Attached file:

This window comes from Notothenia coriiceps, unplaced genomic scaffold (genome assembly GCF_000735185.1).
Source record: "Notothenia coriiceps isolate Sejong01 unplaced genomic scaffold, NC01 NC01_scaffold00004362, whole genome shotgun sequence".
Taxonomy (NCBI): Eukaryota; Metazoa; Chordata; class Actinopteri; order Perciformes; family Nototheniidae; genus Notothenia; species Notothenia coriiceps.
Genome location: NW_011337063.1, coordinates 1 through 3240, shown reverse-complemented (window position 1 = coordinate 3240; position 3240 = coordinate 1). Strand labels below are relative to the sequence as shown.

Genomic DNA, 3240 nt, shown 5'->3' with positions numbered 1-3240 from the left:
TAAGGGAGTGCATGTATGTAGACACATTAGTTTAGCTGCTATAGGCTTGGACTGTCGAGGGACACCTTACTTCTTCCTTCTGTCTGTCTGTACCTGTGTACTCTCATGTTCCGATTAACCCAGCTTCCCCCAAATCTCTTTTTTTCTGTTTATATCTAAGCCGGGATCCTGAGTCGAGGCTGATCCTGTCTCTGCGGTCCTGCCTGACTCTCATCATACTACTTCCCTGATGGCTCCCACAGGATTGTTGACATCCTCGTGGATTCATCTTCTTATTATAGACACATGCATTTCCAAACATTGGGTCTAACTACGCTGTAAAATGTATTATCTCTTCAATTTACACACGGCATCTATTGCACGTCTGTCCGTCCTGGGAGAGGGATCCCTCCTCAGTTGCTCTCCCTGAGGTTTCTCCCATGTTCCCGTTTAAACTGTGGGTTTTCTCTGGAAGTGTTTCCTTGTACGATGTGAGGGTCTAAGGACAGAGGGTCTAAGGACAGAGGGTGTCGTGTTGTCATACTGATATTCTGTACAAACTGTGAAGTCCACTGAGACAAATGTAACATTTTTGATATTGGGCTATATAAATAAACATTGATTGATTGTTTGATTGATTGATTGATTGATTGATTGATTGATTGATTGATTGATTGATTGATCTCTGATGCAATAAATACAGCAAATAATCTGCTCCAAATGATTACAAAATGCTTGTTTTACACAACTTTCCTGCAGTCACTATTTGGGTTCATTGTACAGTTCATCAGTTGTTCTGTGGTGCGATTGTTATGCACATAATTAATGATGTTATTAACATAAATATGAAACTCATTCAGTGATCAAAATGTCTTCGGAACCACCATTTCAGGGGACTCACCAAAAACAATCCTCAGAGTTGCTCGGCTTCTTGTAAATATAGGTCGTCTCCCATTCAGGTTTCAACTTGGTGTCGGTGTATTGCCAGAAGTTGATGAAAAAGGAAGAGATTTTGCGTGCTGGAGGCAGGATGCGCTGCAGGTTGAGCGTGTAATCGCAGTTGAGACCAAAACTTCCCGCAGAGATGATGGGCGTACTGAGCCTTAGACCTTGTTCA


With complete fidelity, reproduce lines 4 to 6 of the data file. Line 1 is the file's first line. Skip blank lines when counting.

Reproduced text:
Genome location: NW_011337063.1, coordinates 1 through 3240, shown reverse-complemented (window position 1 = coordinate 3240; position 3240 = coordinate 1). Strand labels below are relative to the sequence as shown.

Genomic DNA, 3240 nt, shown 5'->3' with positions numbered 1-3240 from the left:
TAAGGGAGTGCATGTATGTAGACACATTAGTTTAGCTGCTATAGGCTTGGACTGTCGAGGGACACCTTACTTCTTCCTTCTGTCTGTCTGTACCTGTGTACTCTCATGTTCCGATTAACCCAGCTTCCCCCAAATCTCTTTTTTTCTGTTTATATCTAAGCCGGGATCCTGAGTCGAGGCTGATCCTGTCTCTGCGGTCCTGCCTGACTCTCATCATACTACTTCCCTGATGGCTCCCACAGGATTGTTGACATCCTCGTGGATTCATCTTCTTATTATAGACACATGCATTTCCAAACATTGGGTCTAACTACGCTGTAAAATGTATTATCTCTTCAATTTACACACGGCATCTATTGCACGTCTGTCCGTCCTGGGAGAGGGATCCCTCCTCAGTTGCTCTCCCTGAGGTTTCTCCCATGTTCCCGTTTAAACTGTGGGTTTTCTCTGGAAGTGTTTCCTTGTACGATGTGAGGGTCTAAGGACAGAGGGTCTAAGGACAGAGGGTGTCGTGTTGTCATACTGATATTCTGTACAAACTGTGAAGTCCACTGAGACAAATGTAACATTTTTGATATTGGGCTATATAAATAAACATTGATTGATTGTTTGATTGATTGATTGATTGATTGATTGATTGATTGATTGATTGATTGATTGATCTCTGATGCAATAAATACAGCAAATAATCTGCTCCAAATGATTACAAAATGCTTGTTTTACACAACTTTCCTGCAGTCACTATTTGGGTTCATTGTACAGTTCATCAGTTGTTCTGTGGTGCGATTGTTATGCACATAATTAATGATGTTATTAACATAAATATGAAACTCATTCAGTGATCAAAATGTCTTCGGAACCACCATTTCAGGGGACTCACCAAAAACAATCCTCAGAGTTGCTCGGCTTCTTGTAAATATAGGTCGTCTCCCATTCAGGTTTCAACTTGGTGTCGGTGTATTGCCAGAAGTTGATGAAAAAGGAAGAGATTTTGCGTGCTGGAGGCAGGATGCGCTGCAGGTTGAGCGTGTAATCGCAGTTGAGACCAAAACTTCCCGCAGAGATGATGGGCGTACTGAGCCTTAGACCTTGTTCA